Warren Hunt

There has been no other time in recent memory when the spotlight on materials and advanced manufacturing has shown as brightly as it is today. To make the major advances that this moment offers, it’s time for an “all hands on deck” approach that includes a range of industry, academic, and government representatives working together to achieve common goals. As organizing bodies with the ability to bring together these types of individuals and organizations, professional societies must provide strong leadership for these efforts.

The opportunities in the advanced materials and manufacturing space have a higher profile now thanks to a number of efforts, many of which Nexight has highlighted in past blog posts, such as the U.S. Department of Energy-led Critical Materials Institute, the Materials Genome Initiative (MGI), the National Network for Manufacturing Innovation and the NIST Advanced Manufacturing Technology (AMTech) Program, among others. While these initiatives will provide direction, supply funding, and drive action, professional societies have the diverse memberships, well-established relationships, and convening power needed to accelerate this progress.

To date, a number of societies have made valuable contributions to advanced materials and manufacturing, including these initiatives:

But in order to truly accelerate progress, professional societies need to go even further. Using their unique abilities to tap into diverse expertise and convene industry, academia, and government, professional societies should consider taking on the following actions:

  • Lead advocacy and education directed to government officials and the public – As neutral organizations representing their broad memberships, professional societies can play a powerful role in providing unbiased perspectives to government as well as impactful public awareness. This is being done very effectively in other fields (think chemistry and architecture), so why not in materials and manufacturing?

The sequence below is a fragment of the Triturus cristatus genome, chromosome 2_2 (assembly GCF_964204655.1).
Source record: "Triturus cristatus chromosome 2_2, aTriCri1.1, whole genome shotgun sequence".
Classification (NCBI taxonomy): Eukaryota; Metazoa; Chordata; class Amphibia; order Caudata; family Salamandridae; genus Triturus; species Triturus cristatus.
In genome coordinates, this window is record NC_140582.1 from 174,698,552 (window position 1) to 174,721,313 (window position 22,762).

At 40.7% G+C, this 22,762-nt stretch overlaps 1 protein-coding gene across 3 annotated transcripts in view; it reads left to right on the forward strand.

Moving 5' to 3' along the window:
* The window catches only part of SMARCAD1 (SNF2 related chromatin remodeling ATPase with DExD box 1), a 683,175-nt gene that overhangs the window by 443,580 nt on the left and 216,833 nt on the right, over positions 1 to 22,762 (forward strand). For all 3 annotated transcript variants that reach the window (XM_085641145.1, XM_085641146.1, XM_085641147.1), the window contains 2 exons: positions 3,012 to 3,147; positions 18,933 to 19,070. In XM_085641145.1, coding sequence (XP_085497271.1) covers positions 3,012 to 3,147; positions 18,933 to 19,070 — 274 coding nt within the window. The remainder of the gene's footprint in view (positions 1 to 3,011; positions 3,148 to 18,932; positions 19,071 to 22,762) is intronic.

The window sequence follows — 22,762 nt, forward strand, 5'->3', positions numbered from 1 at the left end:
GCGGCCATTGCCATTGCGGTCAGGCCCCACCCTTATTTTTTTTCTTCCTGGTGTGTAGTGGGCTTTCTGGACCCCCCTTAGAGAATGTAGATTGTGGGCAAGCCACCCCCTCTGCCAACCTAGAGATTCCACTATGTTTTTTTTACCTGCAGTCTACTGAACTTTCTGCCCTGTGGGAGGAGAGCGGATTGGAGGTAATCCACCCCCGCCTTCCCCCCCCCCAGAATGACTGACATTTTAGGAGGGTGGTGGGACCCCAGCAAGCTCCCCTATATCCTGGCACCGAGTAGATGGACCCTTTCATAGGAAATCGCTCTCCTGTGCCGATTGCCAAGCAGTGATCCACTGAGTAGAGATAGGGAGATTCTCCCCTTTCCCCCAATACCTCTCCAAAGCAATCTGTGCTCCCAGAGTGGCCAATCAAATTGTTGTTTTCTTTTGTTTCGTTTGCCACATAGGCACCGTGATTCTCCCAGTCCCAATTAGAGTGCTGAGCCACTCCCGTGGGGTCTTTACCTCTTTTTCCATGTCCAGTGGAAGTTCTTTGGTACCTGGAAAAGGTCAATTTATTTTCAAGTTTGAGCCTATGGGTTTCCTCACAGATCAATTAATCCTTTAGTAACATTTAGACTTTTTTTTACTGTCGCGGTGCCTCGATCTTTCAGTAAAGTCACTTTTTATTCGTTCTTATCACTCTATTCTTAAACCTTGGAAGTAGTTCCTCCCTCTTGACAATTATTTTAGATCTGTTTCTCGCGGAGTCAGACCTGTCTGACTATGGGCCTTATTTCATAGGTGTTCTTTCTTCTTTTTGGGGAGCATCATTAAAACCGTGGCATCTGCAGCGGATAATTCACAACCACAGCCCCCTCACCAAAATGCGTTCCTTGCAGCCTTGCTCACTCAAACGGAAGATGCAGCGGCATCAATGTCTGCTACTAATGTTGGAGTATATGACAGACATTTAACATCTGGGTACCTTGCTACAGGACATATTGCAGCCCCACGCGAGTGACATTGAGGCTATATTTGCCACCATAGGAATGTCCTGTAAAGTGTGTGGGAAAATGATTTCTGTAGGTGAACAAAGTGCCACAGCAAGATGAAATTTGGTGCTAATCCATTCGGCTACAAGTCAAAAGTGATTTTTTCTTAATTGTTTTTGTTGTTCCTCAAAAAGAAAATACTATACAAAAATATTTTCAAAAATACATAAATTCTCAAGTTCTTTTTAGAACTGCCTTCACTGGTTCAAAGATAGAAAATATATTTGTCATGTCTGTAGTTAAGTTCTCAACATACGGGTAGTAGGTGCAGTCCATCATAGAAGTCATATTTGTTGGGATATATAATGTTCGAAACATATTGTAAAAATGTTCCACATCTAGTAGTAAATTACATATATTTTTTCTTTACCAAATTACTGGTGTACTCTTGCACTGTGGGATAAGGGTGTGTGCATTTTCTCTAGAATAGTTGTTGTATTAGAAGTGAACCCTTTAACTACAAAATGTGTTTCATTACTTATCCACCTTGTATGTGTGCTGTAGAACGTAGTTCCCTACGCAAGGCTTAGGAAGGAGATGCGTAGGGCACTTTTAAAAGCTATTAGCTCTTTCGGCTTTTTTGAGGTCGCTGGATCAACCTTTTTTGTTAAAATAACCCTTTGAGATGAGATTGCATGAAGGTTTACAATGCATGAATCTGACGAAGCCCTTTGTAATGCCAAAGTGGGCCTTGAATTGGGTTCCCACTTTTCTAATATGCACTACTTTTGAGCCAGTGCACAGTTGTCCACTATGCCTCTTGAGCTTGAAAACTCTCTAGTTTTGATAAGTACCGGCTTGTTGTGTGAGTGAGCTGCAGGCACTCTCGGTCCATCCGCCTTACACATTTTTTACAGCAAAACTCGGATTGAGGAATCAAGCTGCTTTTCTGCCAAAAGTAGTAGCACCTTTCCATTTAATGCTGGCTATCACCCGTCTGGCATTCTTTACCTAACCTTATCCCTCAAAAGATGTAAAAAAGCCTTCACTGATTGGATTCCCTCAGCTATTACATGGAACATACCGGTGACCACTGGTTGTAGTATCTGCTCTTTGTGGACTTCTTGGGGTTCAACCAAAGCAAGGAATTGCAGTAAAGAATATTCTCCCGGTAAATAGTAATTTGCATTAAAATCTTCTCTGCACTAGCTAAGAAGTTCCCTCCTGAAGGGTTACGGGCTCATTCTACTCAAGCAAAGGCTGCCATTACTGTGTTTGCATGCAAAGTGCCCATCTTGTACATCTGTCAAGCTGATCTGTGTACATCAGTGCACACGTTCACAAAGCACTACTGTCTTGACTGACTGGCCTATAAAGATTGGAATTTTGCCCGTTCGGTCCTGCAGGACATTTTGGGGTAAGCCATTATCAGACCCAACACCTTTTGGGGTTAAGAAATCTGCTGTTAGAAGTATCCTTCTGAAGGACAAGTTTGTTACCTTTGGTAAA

• Become involved directly and early in defining, developing, and executing government-funded projects – Along with the many funding opportunities in the materials/manufacturing area comes the need to effectively plan and execute projects. Professional societies represent the perspectives of their diverse members and have the capabilities to contribute to project plans that achieve desired outcomes; their involvement in the formative stages of a project plan is critical to creating stronger proposals and ensuring adequate resources are available for the duration of a project.
  • Facilitate the building of consortia and public-private partnerships – Being at the nexus of industry, academia, and government provides professional societies with a strong basis for catalyzing effective partnerships. Coupled with the ability to effectively engage the community and communicate through diverse channels, professional societies can bridge the gap between the public and private sectors that other organizations simply cannot.

As a past society executive director as well as a volunteer board member, I realize that there are constraints on resources and concerns about stepping outside of the society’s traditional roles and boundaries. But the urgency of the need and potential impact that can be realized call professional societies to move beyond these constraints. In order for the United States to continue to push the boundaries of advanced materials and manufacturing and to solidify its competitive edge, we need the leadership and unique ability to both tap into and convene diverse expertise that professional societies provide.

So let’s make it happen. At Nexight Group, we have experience and specialized methods developed specifically to partner with professional societies to define and achieve their objectives, as we have done on the initiatives described above. We are working closely with several leading societies to address manufacturing and materials advances and stand ready to expand our partnerships.

Now is the time to act in order to move advanced manufacturing forward, so the question remains:  who will step up?